April 24, 2017

Understanding Necessity In Arminianism And Calvinism

The concept of necessity is one that, on the one hand, seems really simple, and yet proves itself to be rather difficult to track. When talking about theology, we usually are referring to the concept of ontological necessity, or what must exist. Another way of thinking about it is that it is impossible for necessary things to not exist.

In Christianity, there exists only one necessary thing: God. Everything else is what we call contingent, that is reliant on something else. The belief that God is the only necessary thing is called aseity, that  God exists a se, or "by Himself". Now the question that I want to ask here is how does this affect Arminianism and Calvinism?

Now I wrote a post a while ago called The Teological Argument For The Existance Of Libertarian Free Will, and the point I'll be making here will cover some common ground. But rather than simply arguing for the existance of LFW, I am instead seeking to explore the effect of compatibilism and necessity.

What In God Is Necessary?

So the first question is, what is it that makes something necessary? The answer is that something is necessary if it must exist. In other words, it is impossible for it not to exist. This would be true of God. This would also need to be true of any of God's essential attributes. After all, it would be nonsense to say that God exists necessarily, but He could be someone and something completely different than He is. Rather, we need to also affirm those aspects of God that make God God. For instance, God is necessarily omnipotent, omniscient, morally perfect, incorporeal, and eternal. He is necessarily tri-personal, which grounds His essential goodness. Without these properties, God would simply not be God.

But there are divine attributes that God need not have which He does. Those are any attributes that define God's relationship to something outside of Himself. For instance, God is not necessarily creator, for He could have chosen not to create. God is not necessarily the God of Israel, for Israel need not exist. God is not necessarily just, for God does not need to be in the company of sinners (though He is necessarily righteous/good).1 So even though God is necessary, it does not entail that everything we can say about God is also necessary.

What Will The Will Do?

This brings us to the most important question. Are God's choices necessary? Now the Arminian clearly says no. This is because the Arminian believes that God possesses LFW, and thus His choices are not necessary since that is basically what LFW means.

But what about compatibilism? This is a bit more difficult since I've heard half a dozen different definitions of compatibilism. One basic one is that compatibilism is the belief the free will and determinism are compatible, which isn't particularly helpful. One holding to this definition without any further development could simply say that God's choices are not necessary but couldn't have been anything else. Because they said so. This has always struck me as saying "I believe in A and not A".

However, most Calvinists that I have met generally argue that by compatilibilism they mean that one acts in accordance to one's nature. That is, you chose what you chose because it is in your nature to make that choice, and because it is YOUR nature, it rightly belongs to you. Thus your will is free. To be frank, this actually makes perfect sense to me. This is basically how I understand the operation of the wills of animals.2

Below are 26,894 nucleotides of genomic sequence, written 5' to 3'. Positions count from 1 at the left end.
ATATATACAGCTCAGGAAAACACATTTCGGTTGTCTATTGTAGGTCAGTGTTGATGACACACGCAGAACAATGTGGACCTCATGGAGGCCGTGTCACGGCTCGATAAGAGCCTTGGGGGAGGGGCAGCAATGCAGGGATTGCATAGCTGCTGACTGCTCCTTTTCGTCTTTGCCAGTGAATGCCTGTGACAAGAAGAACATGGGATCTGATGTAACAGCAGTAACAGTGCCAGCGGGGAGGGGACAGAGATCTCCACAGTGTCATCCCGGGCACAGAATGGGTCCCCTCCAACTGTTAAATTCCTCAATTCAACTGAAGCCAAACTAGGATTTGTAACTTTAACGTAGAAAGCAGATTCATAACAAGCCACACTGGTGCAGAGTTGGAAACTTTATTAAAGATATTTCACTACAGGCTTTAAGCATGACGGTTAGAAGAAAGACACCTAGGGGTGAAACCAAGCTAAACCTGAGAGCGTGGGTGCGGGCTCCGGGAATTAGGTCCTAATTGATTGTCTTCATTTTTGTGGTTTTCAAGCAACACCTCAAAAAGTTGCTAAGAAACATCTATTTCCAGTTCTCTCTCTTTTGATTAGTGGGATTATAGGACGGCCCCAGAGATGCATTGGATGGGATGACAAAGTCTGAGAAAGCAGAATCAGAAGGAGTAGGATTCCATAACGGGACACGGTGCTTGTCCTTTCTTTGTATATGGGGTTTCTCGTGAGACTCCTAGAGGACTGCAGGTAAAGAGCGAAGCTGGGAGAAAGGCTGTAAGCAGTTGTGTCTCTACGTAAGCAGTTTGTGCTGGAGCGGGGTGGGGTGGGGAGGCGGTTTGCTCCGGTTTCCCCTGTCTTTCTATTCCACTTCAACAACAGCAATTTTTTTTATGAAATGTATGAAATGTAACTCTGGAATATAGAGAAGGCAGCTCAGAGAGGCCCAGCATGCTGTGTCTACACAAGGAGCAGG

So for God, these compatibilists will argue that the choices that God makes He makes because they are the natural result of His nature. So because God is perfect, and good, etc... He inevitably creates the universe. Therefore, if God did other than what He has done, He wouldn't truly be God!


However there are problems when applying this understanding to God. If God's decisions are the expression of God's nature, and God's nature is necessary, than logically all of God's choices are necessary. God could not have acted other than He has.

However, if all of God's choices are necessary, the effects or those choices are equally necessary. This would collapse the distinction I made in the above section. God would necessarily be Creator, so He would need to create. God would necessarily be the God of Israel, so He would need to commission Israel. God would necessarily just, so He would need to be in the company of sinners to judge them.

The fundamental result is that everything is necessary, and nothing is contingent. This makes God dependent on His creation, since He needs to create it. It is not dependent like I am dependent on my heart, but dependent like I am dependent on eating: I must do it or I cease to be. This strikes me as a challenge to divine aseity, and a diminishing of God's glory.

I find this to be ironic since most compatibilist think that they are bringing God glory through their theology. However, I believe it is quite the opposite. Compatibilism makes God smaller, mechanical, and dependent on His creatures. While the idea of making human actions necessary may sound appealing to the Calvinist, a flat our rejection of libertarian free will makes that extend to God as well, diminishing His glory and  honor.

So to my Calvinist friends, I suggest that you embrace the notion of LFW for God, just as I embrace the notion of CFW for animals. Then we can quibble and argue over the free will of humans.

1 For more on this, see my post: http://jcfreak73.blogspot.com/2014/06/essential-attributes-verses-relational.html
2 Though, of course, animals are not moral agents.This is why I do not believe it would make sense with humans or angels who are moral agents.